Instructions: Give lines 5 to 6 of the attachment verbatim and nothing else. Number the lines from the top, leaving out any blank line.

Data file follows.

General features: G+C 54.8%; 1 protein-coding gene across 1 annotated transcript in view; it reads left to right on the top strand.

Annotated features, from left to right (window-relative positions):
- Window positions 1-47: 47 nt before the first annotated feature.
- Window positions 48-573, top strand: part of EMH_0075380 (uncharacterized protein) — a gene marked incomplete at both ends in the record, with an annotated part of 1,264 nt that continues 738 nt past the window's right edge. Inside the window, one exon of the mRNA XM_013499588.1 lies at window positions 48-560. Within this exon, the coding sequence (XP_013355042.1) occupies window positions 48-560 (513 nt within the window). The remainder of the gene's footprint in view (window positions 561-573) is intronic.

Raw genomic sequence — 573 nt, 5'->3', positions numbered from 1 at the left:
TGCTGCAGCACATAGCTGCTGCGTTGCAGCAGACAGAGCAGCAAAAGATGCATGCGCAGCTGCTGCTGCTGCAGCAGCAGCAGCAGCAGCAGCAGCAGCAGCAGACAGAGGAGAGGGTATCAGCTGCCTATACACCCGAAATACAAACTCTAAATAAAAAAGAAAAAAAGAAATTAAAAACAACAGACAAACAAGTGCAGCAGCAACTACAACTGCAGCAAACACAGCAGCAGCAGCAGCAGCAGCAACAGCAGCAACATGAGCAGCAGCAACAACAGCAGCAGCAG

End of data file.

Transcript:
Raw genomic sequence — 573 nt, 5'->3', positions numbered from 1 at the left:
TGCTGCAGCACATAGCTGCTGCGTTGCAGCAGACAGAGCAGCAAAAGATGCATGCGCAGCTGCTGCTGCTGCAGCAGCAGCAGCAGCAGCAGCAGCAGCAGCAGACAGAGGAGAGGGTATCAGCTGCCTATACACCCGAAATACAAACTCTAAATAAAAAAGAAAAAAAGAAATTAAAAACAACAGACAAACAAGTGCAGCAGCAACTACAACTGCAGCAAACACAGCAGCAGCAGCAGCAGCAGCAACAGCAGCAACATGAGCAGCAGCAACAACAGCAGCAGCAG